Student mike = new Student();

Example 9 – Here we create a variable called mike which holds the Student object.

The difference between the BrainPad object and the Student object is that there is one, and only one, BrainPad object. The Student object is just a type and we need to construct (create a variable) to access each one.

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Threading Threading in the programming world is a way to describe multitasking. Each task is a thread that runs separately. The threading support in.NET Micro Framework on the BrainPad is easy to work with. First, we need to inform the system that the threading library (Example 10) needs to be imported.

using System.Threading;

Example 10 – This code imports the threading library.

Before adding a thread, we need a method for it to use as shown in Example 11.

public class Program { public void BrainPadSetup() { Thread blinkerThread = new Thread(Blinker);


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Example 11 – Here we create a method called Blinker that will be used for threading.

The previous program will blink the green light. Stepping through code, we can easily see how the Blinker method never returns execution to BrainPadSetup(). The program

–  –  –

keeps looping infinitely inside the Blinker method. But most programs would probably need to blink the light while doing something else. This is where threads come in very handy.

First, we need to construct a Thread object (Example 12). This object has special internal control over the program flow.

Thread blinkerThread = new Thread(Blinker);

Example 12 – This code constructs a Thread object that uses the Blinker method.

Note how the names easily identify what they represent. The blinkerThread is a thread that handles the Blinker method. All we need to do is Start() the thread and the Blinker method will be executed. However, there is still an issue. The BrainPadSetup() method will reach the end, which will cause the program and all its threads to terminate. A temporary solution is to make the BrainPadSetup() method wait indefinitely is by using -1 milliseconds as shown in Example 13.

public class Program { public void BrainPadSetup() { Thread blinkerThread = new Thread(Blinker);




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In Example 14, while the green light is blinking in its own thread, the system can now go do other things like flash the red light really quickly once a second.

public class Program { public void BrainPadSetup() { Thread blinkerThread = new Thread(Blinker);


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Example 14 – This code blinks the green and red lights at different speeds using threading.

Exercise Write a program that blinks the yellow light once a second and sounds the buzzer shortly if the down button is pressed.

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Events If a program needs to turn a light on via a button press, that program will need to check the button’s state indefinitely. How often should we check the button? What if the button was pressed and released before the check? If we check too fast the system cannot enter low power mode.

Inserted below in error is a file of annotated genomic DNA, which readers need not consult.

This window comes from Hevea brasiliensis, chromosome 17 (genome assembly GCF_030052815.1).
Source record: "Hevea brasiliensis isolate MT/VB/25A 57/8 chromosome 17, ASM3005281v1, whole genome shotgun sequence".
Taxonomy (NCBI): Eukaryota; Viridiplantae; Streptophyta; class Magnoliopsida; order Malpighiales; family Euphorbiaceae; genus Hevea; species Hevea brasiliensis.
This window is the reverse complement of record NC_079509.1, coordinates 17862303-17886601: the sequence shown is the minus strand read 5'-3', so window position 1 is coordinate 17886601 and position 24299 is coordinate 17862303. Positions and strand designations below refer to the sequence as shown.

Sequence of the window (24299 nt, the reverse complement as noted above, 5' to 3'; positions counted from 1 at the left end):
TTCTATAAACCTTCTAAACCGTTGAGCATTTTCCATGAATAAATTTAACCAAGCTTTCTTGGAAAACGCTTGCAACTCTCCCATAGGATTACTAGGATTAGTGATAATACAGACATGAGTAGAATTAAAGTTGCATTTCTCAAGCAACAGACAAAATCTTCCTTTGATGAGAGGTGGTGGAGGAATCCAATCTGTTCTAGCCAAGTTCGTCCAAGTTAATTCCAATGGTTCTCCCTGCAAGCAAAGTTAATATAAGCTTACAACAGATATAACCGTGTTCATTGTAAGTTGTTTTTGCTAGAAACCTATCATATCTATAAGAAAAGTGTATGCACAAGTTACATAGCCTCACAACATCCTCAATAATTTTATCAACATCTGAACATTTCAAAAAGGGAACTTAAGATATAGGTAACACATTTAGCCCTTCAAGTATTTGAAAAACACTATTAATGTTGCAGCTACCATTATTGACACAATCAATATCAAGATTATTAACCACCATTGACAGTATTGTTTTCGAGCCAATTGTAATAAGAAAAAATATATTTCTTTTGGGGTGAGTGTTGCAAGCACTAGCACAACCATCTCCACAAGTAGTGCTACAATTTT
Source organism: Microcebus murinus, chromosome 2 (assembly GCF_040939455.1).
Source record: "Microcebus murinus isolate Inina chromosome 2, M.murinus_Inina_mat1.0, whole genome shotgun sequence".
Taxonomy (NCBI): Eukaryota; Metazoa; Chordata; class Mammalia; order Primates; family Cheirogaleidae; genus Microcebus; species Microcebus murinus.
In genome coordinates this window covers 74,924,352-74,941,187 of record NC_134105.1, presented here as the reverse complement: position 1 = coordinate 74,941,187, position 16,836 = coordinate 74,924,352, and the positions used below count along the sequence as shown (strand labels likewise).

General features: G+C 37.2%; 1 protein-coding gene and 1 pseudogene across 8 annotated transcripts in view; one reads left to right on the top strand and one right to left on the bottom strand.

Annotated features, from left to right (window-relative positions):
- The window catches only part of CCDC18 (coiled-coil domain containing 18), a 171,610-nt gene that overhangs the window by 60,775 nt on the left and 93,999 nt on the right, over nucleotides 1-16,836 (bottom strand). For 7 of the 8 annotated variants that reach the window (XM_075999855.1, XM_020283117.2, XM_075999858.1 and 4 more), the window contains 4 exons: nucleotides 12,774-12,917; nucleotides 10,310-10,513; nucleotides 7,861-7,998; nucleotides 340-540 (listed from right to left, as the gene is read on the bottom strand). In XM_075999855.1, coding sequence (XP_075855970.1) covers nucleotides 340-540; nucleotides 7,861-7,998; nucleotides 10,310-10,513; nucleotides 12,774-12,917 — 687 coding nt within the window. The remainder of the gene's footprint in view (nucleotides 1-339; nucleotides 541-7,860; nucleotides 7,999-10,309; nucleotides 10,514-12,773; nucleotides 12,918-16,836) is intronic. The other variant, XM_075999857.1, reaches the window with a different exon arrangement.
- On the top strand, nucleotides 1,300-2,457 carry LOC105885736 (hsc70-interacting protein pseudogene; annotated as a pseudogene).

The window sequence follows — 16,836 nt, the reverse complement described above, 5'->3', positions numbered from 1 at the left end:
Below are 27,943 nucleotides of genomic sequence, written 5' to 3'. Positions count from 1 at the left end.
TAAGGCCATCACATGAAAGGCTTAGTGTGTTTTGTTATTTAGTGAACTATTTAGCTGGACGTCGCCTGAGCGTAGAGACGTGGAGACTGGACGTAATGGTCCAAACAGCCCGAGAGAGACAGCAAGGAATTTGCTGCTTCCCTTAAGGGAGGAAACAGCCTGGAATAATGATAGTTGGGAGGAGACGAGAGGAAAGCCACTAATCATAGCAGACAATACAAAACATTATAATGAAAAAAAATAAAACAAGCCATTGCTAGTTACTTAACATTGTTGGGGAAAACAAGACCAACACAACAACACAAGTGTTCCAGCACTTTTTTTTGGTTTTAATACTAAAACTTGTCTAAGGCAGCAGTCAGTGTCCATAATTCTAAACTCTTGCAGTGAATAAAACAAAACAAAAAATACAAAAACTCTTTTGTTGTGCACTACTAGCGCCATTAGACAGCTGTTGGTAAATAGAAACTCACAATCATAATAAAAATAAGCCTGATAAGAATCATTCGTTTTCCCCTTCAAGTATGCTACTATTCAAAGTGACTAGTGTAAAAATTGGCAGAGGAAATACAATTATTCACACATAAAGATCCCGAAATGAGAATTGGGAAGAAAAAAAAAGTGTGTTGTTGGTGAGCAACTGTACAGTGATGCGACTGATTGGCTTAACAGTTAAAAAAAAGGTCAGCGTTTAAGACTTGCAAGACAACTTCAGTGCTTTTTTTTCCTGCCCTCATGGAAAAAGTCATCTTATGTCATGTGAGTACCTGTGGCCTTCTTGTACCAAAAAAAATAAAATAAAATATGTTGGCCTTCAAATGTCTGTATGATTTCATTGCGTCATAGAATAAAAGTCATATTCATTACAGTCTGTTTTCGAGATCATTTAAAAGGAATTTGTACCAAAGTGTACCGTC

This is important for battery operated devices like circuit boards or mobile phones. If the phone was always fully on, the battery would not last more than a few minutes. The only way a mobile phone can last an entire day on a charged battery is by shutting off unneeded components (like turning the screen off).

The proper way to handle the button is to subscribe to an event that is fired when the button is pressed or released. The BrainPad’s BrainPad.Button.ButtonChanged event allows us to subscribe using the += symbols. Now every time a button is pressed the Button_ButtonChanged method is called as shown in Example 15.

public class Program { public void BrainPadSetup() { BrainPad.Button.ButtonChanged += Button_ButtonChanged;



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When typing, after you enter the += symbols, Visual Studio will instruct you to press TAB to insert a pre-named event handler. After doing so, you’ll want to press TAB again to generate the actual handler inside the class.

Activating a light on a button press can be done in a loop but then the system is always running. Using events in this example, the system is mostly sleeping (in low power mode). As the program shows in Example 16, the first thing it does is subscribe to the button event. The system sleeps until one of the buttons is pressed or released, at which point it wakes up and runs the Button_ButtonChanged method.

public class Program { public void BrainPadSetup() { BrainPad.Button.ButtonChanged += Button_ButtonChanged;

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Example 16 – This code allows the system to sleep mostly. It only wakes up when a button is pressed to see if it needs to turn the green light on.

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The arguments passed to Button_ButtonChanged show which button caused the event and whether it was pressed or released.

The previous program can now execute other tasks, like blinking the red light, while an event will handle the button press to turn the green light on whenever the down button is pressed.

Exercise Blink the red light in a thread while an event checks if the down button is pressed to turn on the green light. The same event will check if the up button is pressed to make a short beep on the buzzer.